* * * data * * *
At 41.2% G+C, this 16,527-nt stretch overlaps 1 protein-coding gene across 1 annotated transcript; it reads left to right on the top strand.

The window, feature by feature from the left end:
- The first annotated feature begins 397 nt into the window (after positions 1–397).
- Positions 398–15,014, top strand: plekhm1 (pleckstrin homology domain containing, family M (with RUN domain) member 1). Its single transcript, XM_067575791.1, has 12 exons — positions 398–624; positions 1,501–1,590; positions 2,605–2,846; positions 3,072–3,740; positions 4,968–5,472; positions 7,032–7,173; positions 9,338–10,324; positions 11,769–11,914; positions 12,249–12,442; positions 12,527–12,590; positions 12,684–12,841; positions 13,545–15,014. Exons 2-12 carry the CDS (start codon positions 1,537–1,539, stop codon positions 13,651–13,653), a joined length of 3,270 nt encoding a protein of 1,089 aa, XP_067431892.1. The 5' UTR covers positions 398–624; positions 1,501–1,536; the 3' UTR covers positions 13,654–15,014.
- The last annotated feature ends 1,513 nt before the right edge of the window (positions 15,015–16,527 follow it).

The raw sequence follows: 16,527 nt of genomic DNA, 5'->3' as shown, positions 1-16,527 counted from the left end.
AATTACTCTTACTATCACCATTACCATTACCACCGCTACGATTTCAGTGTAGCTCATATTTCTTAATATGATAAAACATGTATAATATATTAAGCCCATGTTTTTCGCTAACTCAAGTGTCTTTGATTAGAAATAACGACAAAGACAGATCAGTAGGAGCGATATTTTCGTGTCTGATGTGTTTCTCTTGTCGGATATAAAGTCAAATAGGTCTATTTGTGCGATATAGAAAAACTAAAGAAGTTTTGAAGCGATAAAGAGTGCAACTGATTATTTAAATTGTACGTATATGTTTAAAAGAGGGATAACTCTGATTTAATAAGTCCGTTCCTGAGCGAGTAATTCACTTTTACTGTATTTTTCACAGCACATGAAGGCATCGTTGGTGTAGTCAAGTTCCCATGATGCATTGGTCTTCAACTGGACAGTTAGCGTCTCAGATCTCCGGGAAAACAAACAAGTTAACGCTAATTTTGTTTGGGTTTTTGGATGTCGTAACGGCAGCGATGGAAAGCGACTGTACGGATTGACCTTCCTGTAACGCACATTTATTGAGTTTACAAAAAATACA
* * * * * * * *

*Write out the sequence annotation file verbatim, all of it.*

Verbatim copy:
At 41.2% G+C, this 16,527-nt stretch overlaps 1 protein-coding gene across 1 annotated transcript; it reads left to right on the top strand.

The window, feature by feature from the left end:
- The first annotated feature begins 397 nt into the window (after positions 1–397).
- Positions 398–15,014, top strand: plekhm1 (pleckstrin homology domain containing, family M (with RUN domain) member 1). Its single transcript, XM_067575791.1, has 12 exons — positions 398–624; positions 1,501–1,590; positions 2,605–2,846; positions 3,072–3,740; positions 4,968–5,472; positions 7,032–7,173; positions 9,338–10,324; positions 11,769–11,914; positions 12,249–12,442; positions 12,527–12,590; positions 12,684–12,841; positions 13,545–15,014. Exons 2-12 carry the CDS (start codon positions 1,537–1,539, stop codon positions 13,651–13,653), a joined length of 3,270 nt encoding a protein of 1,089 aa, XP_067431892.1. The 5' UTR covers positions 398–624; positions 1,501–1,536; the 3' UTR covers positions 13,654–15,014.
- The last annotated feature ends 1,513 nt before the right edge of the window (positions 15,015–16,527 follow it).

The raw sequence follows: 16,527 nt of genomic DNA, 5'->3' as shown, positions 1-16,527 counted from the left end.
AATTACTCTTACTATCACCATTACCATTACCACCGCTACGATTTCAGTGTAGCTCATATTTCTTAATATGATAAAACATGTATAATATATTAAGCCCATGTTTTTCGCTAACTCAAGTGTCTTTGATTAGAAATAACGACAAAGACAGATCAGTAGGAGCGATATTTTCGTGTCTGATGTGTTTCTCTTGTCGGATATAAAGTCAAATAGGTCTATTTGTGCGATATAGAAAAACTAAAGAAGTTTTGAAGCGATAAAGAGTGCAACTGATTATTTAAATTGTACGTATATGTTTAAAAGAGGGATAACTCTGATTTAATAAGTCCGTTCCTGAGCGAGTAATTCACTTTTACTGTATTTTTCACAGCACATGAAGGCATCGTTGGTGTAGTCAAGTTCCCATGATGCATTGGTCTTCAACTGGACAGTTAGCGTCTCAGATCTCCGGGAAAACAAACAAGTTAACGCTAATTTTGTTTGGGTTTTTGGATGTCGTAACGGCAGCGATGGAAAGCGACTGTACGGATTGACCTTCCTGTAACGCACATTTATTGAGTTTACAAAAAATACA